If you are to effectively market your firm and keep new business coming in, you must think about what your clients are asking for. While some will still search for you on a desktop or laptop, many others are coming to your website from their phone or tablet. If you are not optimizing for mobile, you are completely losing this pool of prospective clients. Mobile-optimization boosts traffic—it’s that simple. It strengthens your search performance, captures new prospects who are more likely to use mobile, and reaches prospects when and where they are ready to visit your website.
Your clients are not the only ones who are asking for mobile-optimization. Google, the most popular search engine to date, has also made it very clear that they want—and expect—websites to be mobile-responsive.
Google has taken two notable steps in the past six months that express this shift. Back in November, Google launched its Mobile-Friendly Test. We ran one of our client sites through this test to see how it fared, and it passed with flying colors. This is an awesome tool that can tell you in less than a minute’s time whether or not your site is up to snuff and where, if at all, it needs work.
In January, Google went one step further. They started calling people out for not being mobile-friendly—seriously. Google has started sending notifications to sites that are not mobile-friendly, warning them to “fix mobile usability issues” and that, until then, the site’s ranking will be affected for mobile users. This is huge, and many believe this is foretelling of a bigger change to Google’s algorithm that is not too far away—a change centered around mobile.
Your Prospects Are Looking for You on Mobile and Our Data Proves It
We are always stepping back and evaluating our work. Our killer SEO team keeps an ever-watchful eye on the latest trends in search engine optimization. Thanks to Google Analytics, we are able to see more data than you can imagine. We watch for positive and negative trends to guide our strategies and are on the look out for sudden dips or spikes that cue us to adjustments we might need to make. We can see all sorts of things, like the bounce rates, conversions, visits, new users, top pages viewed—and the list goes on.
To get some real numbers on this mobile trend, we recently compiled our data comparing mobile users to non-mobile users. We compared data points across all of our clients from the last six months to the previous six months. Here is what we found:
In the past six months, mobile visits increased, on average, almost 12 percent more than non-mobile visits across all of our client sites. In addition, people are spending almost 10 seconds less on non-mobile sites (which translates to an almost 11 percent drop) from six months ago and almost two seconds more on mobile sites. This might sound puny, but comparatively, mobile is gaining and non-mobile is losing speed.
Google is moving toward mobile, as are your clients; the numbers don’t lie.
What to Do
There are four key things you can do to optimize your site for mobile devices, thereby strengthening your search performance and capturing more prospects. Google now visibly tacks on a “mobile-friendly” label to sites that do the following: avoid software that is uncommon to mobile devices, use readable text (without the need for zooming), adjust the size of content to the screen so users don’t have to scroll horizontally or zoom, and space out links to prevent clicking on the wrong one.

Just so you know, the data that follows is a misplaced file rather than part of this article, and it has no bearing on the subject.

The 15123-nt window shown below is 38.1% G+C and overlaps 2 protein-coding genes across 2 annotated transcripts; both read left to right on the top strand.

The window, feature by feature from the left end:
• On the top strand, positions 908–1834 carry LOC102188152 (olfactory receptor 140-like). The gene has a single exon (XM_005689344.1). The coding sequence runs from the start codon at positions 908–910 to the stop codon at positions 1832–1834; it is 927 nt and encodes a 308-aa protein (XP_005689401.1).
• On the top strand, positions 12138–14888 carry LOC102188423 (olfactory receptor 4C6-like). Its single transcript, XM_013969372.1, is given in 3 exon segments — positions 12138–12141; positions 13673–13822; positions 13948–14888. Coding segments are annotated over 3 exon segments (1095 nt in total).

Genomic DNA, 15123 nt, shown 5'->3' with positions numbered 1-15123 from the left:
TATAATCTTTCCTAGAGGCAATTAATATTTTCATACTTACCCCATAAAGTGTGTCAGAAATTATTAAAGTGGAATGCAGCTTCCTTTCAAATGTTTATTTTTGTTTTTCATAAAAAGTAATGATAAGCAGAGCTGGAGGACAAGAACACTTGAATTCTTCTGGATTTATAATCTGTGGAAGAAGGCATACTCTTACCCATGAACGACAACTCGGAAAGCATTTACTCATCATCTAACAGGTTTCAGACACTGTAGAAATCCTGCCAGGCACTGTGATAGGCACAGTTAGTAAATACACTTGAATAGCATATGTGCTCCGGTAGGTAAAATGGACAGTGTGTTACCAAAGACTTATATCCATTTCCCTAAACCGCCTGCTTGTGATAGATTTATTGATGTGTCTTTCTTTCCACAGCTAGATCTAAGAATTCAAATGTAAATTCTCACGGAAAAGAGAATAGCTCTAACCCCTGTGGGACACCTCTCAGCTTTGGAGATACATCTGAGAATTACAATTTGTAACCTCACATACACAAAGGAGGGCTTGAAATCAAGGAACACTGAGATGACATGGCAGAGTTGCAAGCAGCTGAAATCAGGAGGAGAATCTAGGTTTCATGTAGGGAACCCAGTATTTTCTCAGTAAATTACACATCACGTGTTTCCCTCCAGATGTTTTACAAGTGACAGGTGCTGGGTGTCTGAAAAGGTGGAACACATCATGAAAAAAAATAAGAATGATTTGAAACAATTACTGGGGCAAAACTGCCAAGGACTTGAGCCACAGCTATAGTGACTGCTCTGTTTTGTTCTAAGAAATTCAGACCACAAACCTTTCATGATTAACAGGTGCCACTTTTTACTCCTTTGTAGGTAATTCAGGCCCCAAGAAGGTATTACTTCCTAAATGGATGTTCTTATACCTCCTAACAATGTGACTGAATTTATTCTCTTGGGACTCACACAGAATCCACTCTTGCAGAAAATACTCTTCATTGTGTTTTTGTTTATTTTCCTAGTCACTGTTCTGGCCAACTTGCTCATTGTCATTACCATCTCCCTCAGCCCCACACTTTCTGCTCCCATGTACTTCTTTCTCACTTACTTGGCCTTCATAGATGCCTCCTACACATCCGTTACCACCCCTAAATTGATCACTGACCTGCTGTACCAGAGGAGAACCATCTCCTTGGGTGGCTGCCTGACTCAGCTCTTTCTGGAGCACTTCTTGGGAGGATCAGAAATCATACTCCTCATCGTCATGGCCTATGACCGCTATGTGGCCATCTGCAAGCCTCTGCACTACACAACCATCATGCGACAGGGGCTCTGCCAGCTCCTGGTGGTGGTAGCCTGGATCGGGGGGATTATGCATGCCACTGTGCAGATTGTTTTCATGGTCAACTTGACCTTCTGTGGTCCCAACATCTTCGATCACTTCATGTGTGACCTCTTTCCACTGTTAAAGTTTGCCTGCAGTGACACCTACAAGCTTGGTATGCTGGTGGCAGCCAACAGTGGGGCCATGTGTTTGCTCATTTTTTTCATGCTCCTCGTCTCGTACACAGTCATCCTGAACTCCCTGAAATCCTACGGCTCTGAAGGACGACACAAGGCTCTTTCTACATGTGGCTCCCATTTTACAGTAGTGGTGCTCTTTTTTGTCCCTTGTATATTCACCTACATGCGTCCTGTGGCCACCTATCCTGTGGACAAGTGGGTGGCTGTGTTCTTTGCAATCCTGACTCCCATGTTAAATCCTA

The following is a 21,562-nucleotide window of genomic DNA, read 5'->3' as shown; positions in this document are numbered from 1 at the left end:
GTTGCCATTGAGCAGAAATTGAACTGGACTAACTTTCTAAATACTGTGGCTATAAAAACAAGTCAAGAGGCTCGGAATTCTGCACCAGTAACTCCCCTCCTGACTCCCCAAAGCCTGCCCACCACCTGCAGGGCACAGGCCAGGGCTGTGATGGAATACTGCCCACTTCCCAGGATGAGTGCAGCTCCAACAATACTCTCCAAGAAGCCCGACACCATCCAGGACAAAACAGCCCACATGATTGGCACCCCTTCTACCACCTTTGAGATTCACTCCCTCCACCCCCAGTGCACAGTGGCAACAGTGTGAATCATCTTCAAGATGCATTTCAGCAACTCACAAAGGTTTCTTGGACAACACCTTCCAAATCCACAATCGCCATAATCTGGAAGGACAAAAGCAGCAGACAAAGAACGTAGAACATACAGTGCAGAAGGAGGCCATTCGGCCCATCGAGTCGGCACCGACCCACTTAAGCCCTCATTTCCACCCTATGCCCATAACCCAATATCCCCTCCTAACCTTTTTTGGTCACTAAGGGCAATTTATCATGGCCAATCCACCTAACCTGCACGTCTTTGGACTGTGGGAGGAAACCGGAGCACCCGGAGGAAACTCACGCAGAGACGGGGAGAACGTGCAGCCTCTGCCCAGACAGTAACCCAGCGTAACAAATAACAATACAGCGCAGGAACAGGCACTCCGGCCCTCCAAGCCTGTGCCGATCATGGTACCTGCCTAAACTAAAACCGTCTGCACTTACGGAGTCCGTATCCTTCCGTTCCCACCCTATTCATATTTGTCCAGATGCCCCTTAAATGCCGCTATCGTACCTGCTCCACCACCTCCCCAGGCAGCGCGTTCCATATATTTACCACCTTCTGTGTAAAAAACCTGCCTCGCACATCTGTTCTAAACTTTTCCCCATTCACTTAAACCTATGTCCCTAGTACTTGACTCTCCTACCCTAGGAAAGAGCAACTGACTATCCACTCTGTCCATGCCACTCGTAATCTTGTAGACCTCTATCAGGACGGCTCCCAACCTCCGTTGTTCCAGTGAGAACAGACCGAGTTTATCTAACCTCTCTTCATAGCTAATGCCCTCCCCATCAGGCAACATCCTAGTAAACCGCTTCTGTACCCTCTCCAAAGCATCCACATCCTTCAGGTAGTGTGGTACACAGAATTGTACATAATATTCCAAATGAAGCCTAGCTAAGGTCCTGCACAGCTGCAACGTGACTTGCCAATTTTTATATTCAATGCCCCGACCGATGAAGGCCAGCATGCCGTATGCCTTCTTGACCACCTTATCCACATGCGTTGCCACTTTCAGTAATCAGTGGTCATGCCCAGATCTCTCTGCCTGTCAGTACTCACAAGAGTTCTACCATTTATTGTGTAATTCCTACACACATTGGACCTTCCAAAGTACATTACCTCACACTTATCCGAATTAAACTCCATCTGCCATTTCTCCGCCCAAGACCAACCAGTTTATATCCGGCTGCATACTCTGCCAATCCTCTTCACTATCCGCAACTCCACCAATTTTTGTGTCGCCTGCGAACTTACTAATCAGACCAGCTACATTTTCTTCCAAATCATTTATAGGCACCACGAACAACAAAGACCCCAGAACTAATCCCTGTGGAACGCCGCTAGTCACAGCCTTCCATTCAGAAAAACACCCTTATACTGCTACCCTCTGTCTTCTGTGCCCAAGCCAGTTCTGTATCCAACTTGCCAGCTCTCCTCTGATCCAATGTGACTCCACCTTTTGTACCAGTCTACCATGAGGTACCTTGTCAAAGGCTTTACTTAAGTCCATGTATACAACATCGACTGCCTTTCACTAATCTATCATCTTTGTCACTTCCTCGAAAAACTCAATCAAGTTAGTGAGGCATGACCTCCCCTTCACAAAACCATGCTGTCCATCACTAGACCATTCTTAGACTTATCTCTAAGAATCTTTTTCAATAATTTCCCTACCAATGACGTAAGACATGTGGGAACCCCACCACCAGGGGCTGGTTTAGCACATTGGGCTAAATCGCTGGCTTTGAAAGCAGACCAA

If you do these things well, Google may award you a “mobile-friendly” label in the search results. The SEO team here at GNGF has compiled its own list of must-haves. These will not only please Google but your prospective clients as well.
You should have one site and one site alone. None of this redirecting business. It used to be fashionable to create a completely different site for mobile-use only. This is no longer considered good practice, as this means that users are being directed from your main site to your mobile site (two different URLs) which takes more time. Instead, you should have one site that auto-adjusts to a user’s screen/window size. How do you do this? You hire a coding whiz, that’s how.
- Quick load time
Google has said that your site should load in less than a second. Anything more than that and you risk losing your user to a quicker site. The use of caching services, optimized images, and clean code are just a few of the items that are in need of attention when trying to speed up your site.
- Master your ABCs
This is an easy way to remember the three most common pages that need to be the most accessible. These are your:
- Practice Area page(s)
- Bio page(s)
- Contact page
A side note on the contact page: linking your address to a navigation application, like Google Maps, eliminates the need to copy and paste your address into a separate GPS app and makes it that much easier for a client to find you.
Again, users don’t want to have to memorize your number and enter it into their keypad. We have all had to do this before for sites that don’t have the click-to-call function. For everyone but the kid with photographic memory, this is an impossibly frustrating task. Don’t do this to your users. There is no excuse for it, as it requires very simple coding.
If you’ve heard it once, you’ve heard it a million times. The world has gone mobile. In the end, whether you like it or not, whether you agree with it or not, this is a fact, and you had better hop on board or be left behind. For questions about how to go mobile, shoot us an email at firstname.lastname@example.org—from your mobile device, if you dare.